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Major Impressionist inspired by Wales

New art exhibition at National Museum Cardiff presents Alfred Sisley in Wales

Alfred Sisley (1839-1899), one of the leading figures of the Impressionist movement, married at Cardiff Registry Office, spent his honeymoon in Langland Bay and was offered five shillings by a Welsh pub landlord for one of his paintings!

Although Sisley was one of the greatest landscape painters of the 19th century and the only major Impressionist artist to work in Wales, he remains a fairly unfamiliar name to many. Sisley in England and Wales hosted by National Museum Cardiff from 7 March until 14 June 2009 will uncover the talents of Alfred Sisley, giving visitors an opportunity to see his vivid portrayals of the British landscape.

An exhibition organised by Amgueddfa Cymru - National Museum Wales and The National Gallery, London, Sisley in England and Wales focuses on Sisley's two painting campaigns in the UK - in England in 1874 and Wales in 1897. This exhibition will bring the result of these two visits together for the first time - revealing Sisley at two of the most creative moments of his life.

"Alfred Sisley's views of the south Wales coast, painted at the very end of his life, have only recently been appreciated as the final flourish of his artistic career," said Professor Ann Sumner, Director of the Barber Institute of Fine Arts, University of Birmingham, who jointly curated the exhibition when at Amgueddfa Cymru - National Museum Wales.

The exhibition features the artist's only surviving seascapes painted in Wales. Works range from those that capture the shimmering effects of light on the calm sea of the Bristol Channel at Penarth, to bold depictions of the mighty rocks at Langland Bay, in particular the massive outcrop known as Storr's Rock.

Sisley came to Wales to marry his long-term companion Eugénie Lescouezec, which he did at Cardiff Registry Office on 5 August 1897. They had been together for 30 years, and only a few people knew they weren't married. Both were suffering from cancer, from which Eugénie died in October 1898 and Sisley in January 1899. The purpose of their marriage was probably to legitimise their two children, Jeanne and Pierre.

They stayed in Penarth, which Sisley described as ‘delicious' and the lodgings at 4 Clive Place ‘charming.' He said the town had ‘everything that a seaside town in England requires: an esplanade, a beech and a pier where you can walk on the sea.'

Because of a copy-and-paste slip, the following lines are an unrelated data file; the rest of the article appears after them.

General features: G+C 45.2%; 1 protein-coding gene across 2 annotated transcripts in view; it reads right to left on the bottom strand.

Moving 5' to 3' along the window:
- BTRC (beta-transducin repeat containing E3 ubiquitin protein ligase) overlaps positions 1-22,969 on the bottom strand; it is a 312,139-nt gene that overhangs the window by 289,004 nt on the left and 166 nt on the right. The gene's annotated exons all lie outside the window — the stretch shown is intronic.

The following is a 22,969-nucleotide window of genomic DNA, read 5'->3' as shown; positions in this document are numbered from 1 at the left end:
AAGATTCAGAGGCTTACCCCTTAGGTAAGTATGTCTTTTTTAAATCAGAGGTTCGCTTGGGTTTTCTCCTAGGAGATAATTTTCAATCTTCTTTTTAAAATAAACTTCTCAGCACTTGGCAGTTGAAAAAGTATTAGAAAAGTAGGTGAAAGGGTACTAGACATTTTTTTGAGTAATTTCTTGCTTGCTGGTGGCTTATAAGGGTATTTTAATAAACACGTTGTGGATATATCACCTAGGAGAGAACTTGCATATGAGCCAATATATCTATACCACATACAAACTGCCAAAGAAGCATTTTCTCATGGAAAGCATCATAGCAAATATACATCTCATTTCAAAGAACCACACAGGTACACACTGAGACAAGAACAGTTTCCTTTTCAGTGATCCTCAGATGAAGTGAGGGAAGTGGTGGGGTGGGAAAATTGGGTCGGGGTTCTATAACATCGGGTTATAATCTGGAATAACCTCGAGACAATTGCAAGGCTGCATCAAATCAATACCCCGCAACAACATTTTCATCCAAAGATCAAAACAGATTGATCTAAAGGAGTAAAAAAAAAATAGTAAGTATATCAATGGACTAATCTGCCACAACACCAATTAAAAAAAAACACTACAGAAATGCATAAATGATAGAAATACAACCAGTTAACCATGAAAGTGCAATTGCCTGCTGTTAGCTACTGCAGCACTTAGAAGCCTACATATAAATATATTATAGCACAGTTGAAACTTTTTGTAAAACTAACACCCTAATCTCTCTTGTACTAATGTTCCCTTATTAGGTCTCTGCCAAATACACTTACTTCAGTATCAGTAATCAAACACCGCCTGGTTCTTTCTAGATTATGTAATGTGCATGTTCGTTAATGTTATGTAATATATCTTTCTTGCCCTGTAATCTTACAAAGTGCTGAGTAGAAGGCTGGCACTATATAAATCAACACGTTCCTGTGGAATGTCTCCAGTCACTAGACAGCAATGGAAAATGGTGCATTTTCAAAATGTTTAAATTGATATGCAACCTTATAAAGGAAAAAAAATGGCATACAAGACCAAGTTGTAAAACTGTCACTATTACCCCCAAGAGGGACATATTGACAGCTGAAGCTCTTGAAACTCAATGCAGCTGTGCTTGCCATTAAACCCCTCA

It was from Penarth, looking across the Bristol Channel, that he painted the Cardiff shipping lane and views looking both east and west along the coast.

Sisley and Eugénie's honeymoon was spent at the Osborne Hotel at Langland Bay - one of the most exclusive hotels in Wales at the time - where they stayed from August until late September. Sisley found the landscape here very different to Penarth. He thought the sea was ‘superb' and used the waves crashing against a might rock, known as Storr's Rock as the subject of a series of freely painted coastal views.

"It is wonderful to re-unite for the first time in Wales some of these magical paintings from Sisley's late career," said Charlotte Topsfield, Curator. "I think our visitors will be surprised and delighted to see these familiar sights along the south Wales coastline painted by a great Impressionist artist. We have known about the Welsh series for a long time and were lucky enough to acquire The Cliff at Penarth, Evening, Low Tide in 1993 and Storr's Rock, Lady's Cove, Evening, in 2004.

"These works, among others from private collections and museums in the UK, Europe and the USA make up an impressive selection of works that illustrate Sisley's stay in England and Wales and reflect his commitment to Impressionist technique throughout his career."

Visitors to National Museum Cardiff will be treated to a wealth of Alfred Sisley's treasures from 7 March to 14 June 2009, at a time when areas of the Museum are being developed to host even more of Amgueddfa Cymru - National Museum Wales's collection, and 58 works from the Davies collection are being shared with a wider audience in the United States.

Admission to National Museum Cardiff and the exhibition is free thanks to the support of the Welsh Assembly Government.

Amgueddfa Cymru operates seven national museums across Wales. These are National Museum Cardiff, St Fagans: National History Museum, National Roman Legion Museum, Caerleon, Big Pit: National Coal Museum, Blaenafon, National Wool Museum, Dre-fach Felindre, National Slate Museum, Llanberis and the National Waterfront Museum, Swansea.


For further information, images or interview opportunities, please contact Catrin Mears, Communications Officer, Amgueddfa Cymru - National Museum Wales on (029) 2057 3185 / 07920 027067 or email